Communication and psychosis: it's good to talk, but how?
Rose McCabe, Stefan Priebe


Communication between clinicians and patients is at the heart of psychiatric practice and particularly challenging with psychotic patients. It may influence patient outcome indirectly or be therapeutic in its own right. Appropriate conceptual models, evidence on effective interventions and specific training are required to optimise communication in everyday routine practice.

Clinicians communicate with patients. In psychiatry, this is arguably the main part of what they do in their daily practice. Yet, does it matter how they communicate? Both the General Medical Council and the Royal College of Psychiatrists highlight the role of good communication in achieving therapeutic relationships. Effective communication, and the related construct, the therapeutic relationship, may have an impact on patients' engaging in treatment in the first place, following treatment suggestions, satisfaction, symptom severity, referral to other services and willingness to file lawsuits.1 It may even be therapeutic in its own right. The therapeutic relationship is negotiated and reflected in patient–clinician communication and appears to predict outcome in different samples and settings across mental healthcare.2 If communication may be influential in patient outcome, there is a challenge to understanding how these processes work in psychiatry. This may feel especially difficult when communicating with patients with psychosis whose contributions may appear to be inappropriate both in their content and placement in the interaction. The first step is good research.

Studying communication

Communication is difficult and cumbersome to study. A typical approach involves recording the interaction. Videotaping one session can be the minimum. This is easier in a clinic setting than in various community settings. Audiotaping alone is problematic given how much information is contained in non-verbal aspects such as posture and gaze. A long gap in a consultation has a different meaning if the clinician is writing notes in that gap or has eye contact with the patient and is not responding to a patient's question. Most methods involve transcription, ranging from basic (content only) to highly detailed transcripts (content plus intonation, pauses, overlap, gaze, etc.) followed by time-consuming and labour-intensive analysis; linking one-off consultations with long-term clinical outcome is inappropriate given the complexity of treatment processes. It is likely that a series of consultations need to be studied to establish factors that have an impact on clinical outcomes. Simpler methods may need to be developed to capture intermediary outcomes of communication so that they can be assessed in pragmatic studies with sufficiently large samples.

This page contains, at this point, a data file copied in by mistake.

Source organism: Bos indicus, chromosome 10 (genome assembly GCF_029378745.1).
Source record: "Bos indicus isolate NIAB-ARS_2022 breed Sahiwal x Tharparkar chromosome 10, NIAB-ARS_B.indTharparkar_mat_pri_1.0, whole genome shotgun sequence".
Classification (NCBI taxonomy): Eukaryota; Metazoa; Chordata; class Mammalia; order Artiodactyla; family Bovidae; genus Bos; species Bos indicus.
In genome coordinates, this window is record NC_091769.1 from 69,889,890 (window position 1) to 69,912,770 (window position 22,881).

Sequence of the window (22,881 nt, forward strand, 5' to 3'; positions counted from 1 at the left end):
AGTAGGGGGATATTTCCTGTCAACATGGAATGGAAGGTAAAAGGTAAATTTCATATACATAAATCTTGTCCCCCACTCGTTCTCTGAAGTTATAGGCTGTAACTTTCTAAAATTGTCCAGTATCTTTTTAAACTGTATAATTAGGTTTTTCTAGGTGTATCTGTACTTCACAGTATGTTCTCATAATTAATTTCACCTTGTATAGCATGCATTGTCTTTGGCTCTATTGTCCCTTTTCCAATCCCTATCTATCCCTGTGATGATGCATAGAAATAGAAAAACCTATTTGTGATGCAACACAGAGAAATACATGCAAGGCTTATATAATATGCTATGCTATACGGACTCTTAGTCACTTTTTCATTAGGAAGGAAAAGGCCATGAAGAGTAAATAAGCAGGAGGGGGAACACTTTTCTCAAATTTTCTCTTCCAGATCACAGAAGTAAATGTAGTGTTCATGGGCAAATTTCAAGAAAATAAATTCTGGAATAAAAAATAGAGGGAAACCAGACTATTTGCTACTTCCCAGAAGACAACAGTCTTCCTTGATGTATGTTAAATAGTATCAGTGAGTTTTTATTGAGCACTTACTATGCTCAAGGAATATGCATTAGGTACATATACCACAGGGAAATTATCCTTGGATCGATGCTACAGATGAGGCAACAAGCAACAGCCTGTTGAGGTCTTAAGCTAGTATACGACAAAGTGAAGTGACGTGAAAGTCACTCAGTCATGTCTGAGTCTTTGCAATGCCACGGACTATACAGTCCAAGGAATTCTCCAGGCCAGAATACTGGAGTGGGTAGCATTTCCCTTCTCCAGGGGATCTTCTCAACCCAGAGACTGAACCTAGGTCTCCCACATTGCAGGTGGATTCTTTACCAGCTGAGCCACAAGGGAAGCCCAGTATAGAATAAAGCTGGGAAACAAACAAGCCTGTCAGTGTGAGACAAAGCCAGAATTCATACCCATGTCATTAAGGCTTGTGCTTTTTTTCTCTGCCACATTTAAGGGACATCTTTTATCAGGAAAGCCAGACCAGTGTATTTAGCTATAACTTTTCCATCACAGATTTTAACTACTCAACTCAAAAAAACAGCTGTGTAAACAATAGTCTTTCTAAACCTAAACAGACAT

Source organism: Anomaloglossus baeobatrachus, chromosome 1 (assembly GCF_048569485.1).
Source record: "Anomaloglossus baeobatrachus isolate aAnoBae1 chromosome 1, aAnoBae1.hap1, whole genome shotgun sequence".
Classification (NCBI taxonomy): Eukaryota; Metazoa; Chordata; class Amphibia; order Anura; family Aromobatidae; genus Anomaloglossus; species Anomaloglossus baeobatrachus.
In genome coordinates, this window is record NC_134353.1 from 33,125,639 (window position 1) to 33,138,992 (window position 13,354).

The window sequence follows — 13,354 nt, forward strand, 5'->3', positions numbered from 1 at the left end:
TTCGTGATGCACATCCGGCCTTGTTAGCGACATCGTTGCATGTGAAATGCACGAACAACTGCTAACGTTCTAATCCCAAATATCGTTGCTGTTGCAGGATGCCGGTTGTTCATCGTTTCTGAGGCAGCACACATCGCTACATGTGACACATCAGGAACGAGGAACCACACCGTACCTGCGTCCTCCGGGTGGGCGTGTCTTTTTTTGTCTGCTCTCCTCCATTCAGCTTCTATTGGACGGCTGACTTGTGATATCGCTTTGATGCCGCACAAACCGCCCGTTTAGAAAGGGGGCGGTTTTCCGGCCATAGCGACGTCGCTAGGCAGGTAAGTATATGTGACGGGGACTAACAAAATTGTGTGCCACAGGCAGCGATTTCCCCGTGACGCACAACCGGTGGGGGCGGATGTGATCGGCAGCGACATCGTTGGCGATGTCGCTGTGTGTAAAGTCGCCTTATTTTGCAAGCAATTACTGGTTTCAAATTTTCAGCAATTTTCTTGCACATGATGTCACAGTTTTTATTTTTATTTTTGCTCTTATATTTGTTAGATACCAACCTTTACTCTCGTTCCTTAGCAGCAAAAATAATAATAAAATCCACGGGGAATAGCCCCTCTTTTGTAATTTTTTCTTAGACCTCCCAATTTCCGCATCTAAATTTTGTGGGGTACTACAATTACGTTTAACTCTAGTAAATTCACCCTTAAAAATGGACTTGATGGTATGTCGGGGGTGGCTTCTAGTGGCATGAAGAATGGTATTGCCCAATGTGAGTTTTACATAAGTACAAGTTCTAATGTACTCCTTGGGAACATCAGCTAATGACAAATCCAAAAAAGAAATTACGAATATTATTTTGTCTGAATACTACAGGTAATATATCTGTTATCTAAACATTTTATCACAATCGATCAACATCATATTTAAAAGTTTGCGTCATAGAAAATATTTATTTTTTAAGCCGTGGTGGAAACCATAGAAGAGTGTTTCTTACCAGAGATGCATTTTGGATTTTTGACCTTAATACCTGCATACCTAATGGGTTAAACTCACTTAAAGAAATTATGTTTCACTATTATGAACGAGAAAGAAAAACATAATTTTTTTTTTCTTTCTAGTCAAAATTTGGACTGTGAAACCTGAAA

Setting aside the methodological problems, a key conceptual issue is that, even in the social sciences, there is no definitive model of `good communication'. A focus of positive communication throughout healthcare is patient-centredness. One component is shared decision-making. People with schizophrenia have a slightly stronger preference for shared decision-making than primary care patients.3 Among those with schizophrenia, younger people and those with more negative views of medication want more participation.3